Lacey, Wash. — The United Association of Plumbers, Pipe-fitters and Sprinklerfitters has created a program to help returning Iraq and Afghanistan veterans find jobs. Returning veterans often find themselves unemployed, with bleak odds for finding good, long-term employment. The rate of unemployment among veterans of the U.S. armed services is a staggering three times that of those non-veterans in the same age group of 22-24-years-old. The discipline, ethics and values taught in the military are not tangible assets on a job application.
This national crisis is now being addressed by an organization that couples the intangible characteristics taught by the military with specialized training in a field ripe with opportunity. The UA has developed the Veterans In Piping (VIP) program, including an accelerated welding component, which offers promise for lifelong employment and up to one year's credit toward the UA's five-year training program.
“It's the right thing to do,” said General President William P. Hite. “These men and women have given so much to their country, and we want to reward them with a life after their service to their country.”
UA Local 26 in Lacey, Wash., was the first UA Local to kick off the program in August, working with the Washington National Guard and Washington State Veterans Affairs. This initiative was publicly recognized with a recent tribute at the Local 26 training center. Several hundred people, including high-ranking members of the military, public officials and supporters of the veterans attended.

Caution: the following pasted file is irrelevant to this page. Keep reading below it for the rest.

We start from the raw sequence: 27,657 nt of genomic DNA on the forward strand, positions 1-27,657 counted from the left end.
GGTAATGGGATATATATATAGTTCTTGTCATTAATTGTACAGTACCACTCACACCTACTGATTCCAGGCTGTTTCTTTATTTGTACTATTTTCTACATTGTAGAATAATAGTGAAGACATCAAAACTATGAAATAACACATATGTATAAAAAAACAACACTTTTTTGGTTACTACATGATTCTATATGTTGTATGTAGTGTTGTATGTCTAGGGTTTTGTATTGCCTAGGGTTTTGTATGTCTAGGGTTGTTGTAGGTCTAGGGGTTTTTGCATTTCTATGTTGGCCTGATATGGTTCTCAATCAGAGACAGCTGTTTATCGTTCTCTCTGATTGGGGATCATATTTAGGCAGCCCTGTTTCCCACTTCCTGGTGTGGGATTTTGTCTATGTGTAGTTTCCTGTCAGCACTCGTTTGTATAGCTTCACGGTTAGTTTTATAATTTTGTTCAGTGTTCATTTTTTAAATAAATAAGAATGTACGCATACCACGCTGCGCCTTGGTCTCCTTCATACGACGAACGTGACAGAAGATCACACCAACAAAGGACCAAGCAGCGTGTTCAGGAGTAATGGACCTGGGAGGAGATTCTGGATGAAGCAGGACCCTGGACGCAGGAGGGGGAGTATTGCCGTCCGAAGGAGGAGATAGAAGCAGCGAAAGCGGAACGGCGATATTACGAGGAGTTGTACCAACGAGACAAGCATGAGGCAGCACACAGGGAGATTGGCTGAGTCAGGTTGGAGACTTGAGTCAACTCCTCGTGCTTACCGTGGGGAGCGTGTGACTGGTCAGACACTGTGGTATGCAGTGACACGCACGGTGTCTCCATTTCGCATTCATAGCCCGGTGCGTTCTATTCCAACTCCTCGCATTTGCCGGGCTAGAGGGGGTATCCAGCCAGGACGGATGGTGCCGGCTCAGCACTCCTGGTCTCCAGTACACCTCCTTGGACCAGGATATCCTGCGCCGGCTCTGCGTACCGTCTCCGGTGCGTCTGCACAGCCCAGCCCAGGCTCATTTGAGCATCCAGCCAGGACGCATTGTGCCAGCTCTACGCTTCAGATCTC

The keynote speaker was Washington Gov. Christine Gregoire, an active supporter of the returning veterans. “Now it is our duty to serve our military men and women coming back from Iraq and Afghanistan after they served their country so selflessly,” she stated. “And we need to seize that wonderful military training, put it to work for them and put it to work for us.”
This isn't the first endeavor by UA leaders and members to aid military veterans. The organization was one of the founders of Helmets to Hardhats. The union also uses the not-for-profit Hire a Hero for recruiting and works closely with the armed forces Wounded Warriors Programs. However, the VIP program is a separate UA initiative and a great passion of President Hite's. To spearhead the program, he chose as his special liaison, Anne St. Eloi, UA special representative for training.
Immediately after being given the assignment, St. Eloi ran with it. One of the first things that she figured out when structuring the program was that it couldn't be just 16 weeks of hands-on training. She saw the need for another important piece — transitioning. Going from the structure of military life to a civilian career is a big step. In addition, the majority of the students had returned from deployment to Iraq and Afghanistan. Most of the students would need to not only switch from military to civilian mode, but from war to peace mode. It was then decided to add two weeks at the front end, with continued support, making it a full 18 weeks, two to transition and 16 weeks of formal welding instruction.